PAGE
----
The Ninth Circuit recently held that Sony, maker of the PlayStation 2 (“PS2”) video game system, does not have coverage under its CGL or media E&O policies for a class action suit in which plaintiffs alleged that their video games and movies skipped or froze.

The plaintiffs alleged that the PS2 had an inherent or fundamental design defect that rendered them unable to play DVDs and certain games. Their allegations against Sony included false advertising and negligent misrepresentation claims related to Sony’s statements in press releases, advertising, product packaging and instruction manuals.

Sony argued that the claims of false advertising and negligent misrepresentation fell under the scope of coverage under its media liability policy for “negligent publication.” The court rejected this argument and held that although the policy does not define “negligent publication,” in the context of its placement in the policy wording, it refers to a “narrow tort” of defective advice and incitement, rather than a broad tort of a different nature. The court also noted that because the policy was a “media liability policy,” its coverage grant was intended for claims normally faced by media publishers and not for product defects. Based on this analysis, the Ninth Circuit held that the lawsuits did not allege “negligent publication” claims and therefore, there was no coverage under the insuring agreement. The court also rejected Sony’s argument that an exception to one of the policy exclusions provided any coverage because an exception to an exclusion does not expand coverage beyond the policy’s coverage grant.

The court also rejected Sony’s claim for coverage under its CGL policy, which provides coverage for “bodily injury” or “property damage” where “property damage” was defined to include both “physical injury to tangible property, including all resulting loss of use of that property” and “loss of use of tangible property that is not injured.” The court rejected Sony’s argument that because the plaintiffs alleged both “loss of use of tangible property” and “physical injury to property,” there was coverage under the CGL policy. Rather, the Ninth Circuit held that the plaintiffs’ problems with skipping and freezing CDs and DVDs that was accompanied by banging or clicking noises did not set forth a “classic” claim for “loss of use” because the discs worked on other devices. Additionally, the court held that even if there was coverage under the insuring agreement of the CGL policy, the claim would be subject to the policy’s exclusion for “property damage to impaired property or property that has not been physically injured, arising out of . . . a defect . . . in Sony’s product.” The court rejected Sony’s contention that the claim would fall under the exclusion’s exception for the loss of use of property ‘arising out of sudden and accidental physical injury to ‘[Sony’s] product’ . . . after it has been put to its intended use,” as the complaints alleged that the problems with the discs could happen at any time and therefore were not “sudden and accidental” but appeared to have deteriorated over time. The court also notes that the complaints did not allege any property damage to the discs.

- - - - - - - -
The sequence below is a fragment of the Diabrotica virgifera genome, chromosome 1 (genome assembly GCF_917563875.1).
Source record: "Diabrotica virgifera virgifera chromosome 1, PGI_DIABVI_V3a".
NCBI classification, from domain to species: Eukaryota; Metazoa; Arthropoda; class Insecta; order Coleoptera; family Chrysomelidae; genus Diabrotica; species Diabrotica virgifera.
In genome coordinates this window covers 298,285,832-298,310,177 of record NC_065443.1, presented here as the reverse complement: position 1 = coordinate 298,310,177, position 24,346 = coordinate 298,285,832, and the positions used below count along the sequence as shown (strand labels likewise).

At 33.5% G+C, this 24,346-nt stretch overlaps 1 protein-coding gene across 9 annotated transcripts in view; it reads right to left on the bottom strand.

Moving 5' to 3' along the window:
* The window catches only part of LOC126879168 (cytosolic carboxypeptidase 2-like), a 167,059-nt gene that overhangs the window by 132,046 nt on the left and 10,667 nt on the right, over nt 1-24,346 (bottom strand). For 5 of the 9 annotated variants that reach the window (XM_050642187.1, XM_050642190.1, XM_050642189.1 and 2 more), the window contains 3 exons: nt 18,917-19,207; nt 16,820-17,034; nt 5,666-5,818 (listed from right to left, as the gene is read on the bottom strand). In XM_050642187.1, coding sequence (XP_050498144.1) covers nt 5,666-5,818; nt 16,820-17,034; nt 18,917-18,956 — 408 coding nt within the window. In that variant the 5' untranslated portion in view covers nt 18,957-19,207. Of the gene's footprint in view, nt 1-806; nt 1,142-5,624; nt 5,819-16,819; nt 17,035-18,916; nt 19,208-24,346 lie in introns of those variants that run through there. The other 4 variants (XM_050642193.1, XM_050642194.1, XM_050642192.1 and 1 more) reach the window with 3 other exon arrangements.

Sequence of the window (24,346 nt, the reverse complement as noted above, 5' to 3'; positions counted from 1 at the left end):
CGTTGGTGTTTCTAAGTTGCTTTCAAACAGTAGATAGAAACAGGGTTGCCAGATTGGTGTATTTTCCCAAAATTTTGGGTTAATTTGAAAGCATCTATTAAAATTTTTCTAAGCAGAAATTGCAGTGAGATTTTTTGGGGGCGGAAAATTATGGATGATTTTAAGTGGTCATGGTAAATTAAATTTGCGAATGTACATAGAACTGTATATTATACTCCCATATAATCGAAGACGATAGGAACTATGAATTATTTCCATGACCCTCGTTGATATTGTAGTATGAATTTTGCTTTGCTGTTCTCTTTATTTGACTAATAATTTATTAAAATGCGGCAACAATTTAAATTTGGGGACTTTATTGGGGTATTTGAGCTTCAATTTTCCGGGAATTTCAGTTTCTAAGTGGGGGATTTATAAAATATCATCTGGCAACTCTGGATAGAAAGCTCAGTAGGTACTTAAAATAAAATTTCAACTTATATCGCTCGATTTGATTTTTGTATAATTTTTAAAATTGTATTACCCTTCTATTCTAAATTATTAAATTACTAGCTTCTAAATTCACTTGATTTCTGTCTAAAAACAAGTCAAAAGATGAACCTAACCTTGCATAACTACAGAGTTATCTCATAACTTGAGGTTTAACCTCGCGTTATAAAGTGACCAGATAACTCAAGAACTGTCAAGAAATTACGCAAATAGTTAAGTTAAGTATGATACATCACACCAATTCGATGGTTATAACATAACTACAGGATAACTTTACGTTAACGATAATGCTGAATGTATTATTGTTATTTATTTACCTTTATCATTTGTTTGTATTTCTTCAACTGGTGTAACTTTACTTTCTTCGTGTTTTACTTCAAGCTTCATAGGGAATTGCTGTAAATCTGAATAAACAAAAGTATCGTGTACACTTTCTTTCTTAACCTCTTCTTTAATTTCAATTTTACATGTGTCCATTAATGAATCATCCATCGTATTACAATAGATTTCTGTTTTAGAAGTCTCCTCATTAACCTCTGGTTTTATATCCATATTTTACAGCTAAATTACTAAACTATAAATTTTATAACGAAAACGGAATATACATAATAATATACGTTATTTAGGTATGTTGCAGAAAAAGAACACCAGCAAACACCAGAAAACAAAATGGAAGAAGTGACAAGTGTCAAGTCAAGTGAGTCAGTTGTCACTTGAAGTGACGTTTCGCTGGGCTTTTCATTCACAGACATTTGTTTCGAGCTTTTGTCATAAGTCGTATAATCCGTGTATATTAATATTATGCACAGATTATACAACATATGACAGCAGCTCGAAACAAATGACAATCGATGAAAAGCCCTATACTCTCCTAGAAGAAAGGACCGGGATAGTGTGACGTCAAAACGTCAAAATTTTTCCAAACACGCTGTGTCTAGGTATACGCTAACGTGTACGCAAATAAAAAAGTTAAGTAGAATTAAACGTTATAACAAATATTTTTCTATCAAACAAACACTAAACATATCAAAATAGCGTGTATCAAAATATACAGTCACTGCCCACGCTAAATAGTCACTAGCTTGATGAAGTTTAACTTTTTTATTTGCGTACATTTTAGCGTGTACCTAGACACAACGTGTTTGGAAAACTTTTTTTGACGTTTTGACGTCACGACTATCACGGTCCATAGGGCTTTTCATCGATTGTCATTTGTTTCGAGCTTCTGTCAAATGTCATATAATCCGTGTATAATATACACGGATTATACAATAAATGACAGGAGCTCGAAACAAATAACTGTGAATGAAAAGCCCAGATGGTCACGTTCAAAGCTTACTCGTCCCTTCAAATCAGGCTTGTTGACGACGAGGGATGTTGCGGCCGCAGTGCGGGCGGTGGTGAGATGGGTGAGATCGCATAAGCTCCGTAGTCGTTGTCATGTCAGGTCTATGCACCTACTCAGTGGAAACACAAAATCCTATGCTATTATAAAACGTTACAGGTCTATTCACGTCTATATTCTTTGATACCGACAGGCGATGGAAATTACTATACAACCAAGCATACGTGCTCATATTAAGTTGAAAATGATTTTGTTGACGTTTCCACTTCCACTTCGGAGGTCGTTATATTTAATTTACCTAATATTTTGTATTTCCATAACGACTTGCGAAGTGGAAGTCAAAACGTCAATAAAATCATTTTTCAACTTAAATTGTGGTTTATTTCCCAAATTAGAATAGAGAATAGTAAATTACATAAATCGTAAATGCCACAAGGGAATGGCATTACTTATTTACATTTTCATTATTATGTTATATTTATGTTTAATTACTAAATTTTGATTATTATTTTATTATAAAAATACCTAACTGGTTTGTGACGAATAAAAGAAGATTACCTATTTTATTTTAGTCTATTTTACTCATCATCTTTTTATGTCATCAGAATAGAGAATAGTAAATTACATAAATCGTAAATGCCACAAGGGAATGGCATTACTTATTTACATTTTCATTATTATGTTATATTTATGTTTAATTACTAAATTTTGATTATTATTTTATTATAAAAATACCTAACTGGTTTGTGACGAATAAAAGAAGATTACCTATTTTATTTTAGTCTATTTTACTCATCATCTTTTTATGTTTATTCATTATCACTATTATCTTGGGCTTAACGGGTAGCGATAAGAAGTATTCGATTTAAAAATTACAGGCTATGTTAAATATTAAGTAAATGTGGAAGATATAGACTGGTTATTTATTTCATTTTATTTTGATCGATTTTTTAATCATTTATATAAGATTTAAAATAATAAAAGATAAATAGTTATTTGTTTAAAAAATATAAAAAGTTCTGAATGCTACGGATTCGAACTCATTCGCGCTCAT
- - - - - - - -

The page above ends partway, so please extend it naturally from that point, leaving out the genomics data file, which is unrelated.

One justice dissented on the basis that the majority gave an unduly narrow construction to the media liability policy’s “negligent publication” coverage.

Click here to read the Ninth Circuit's opinion.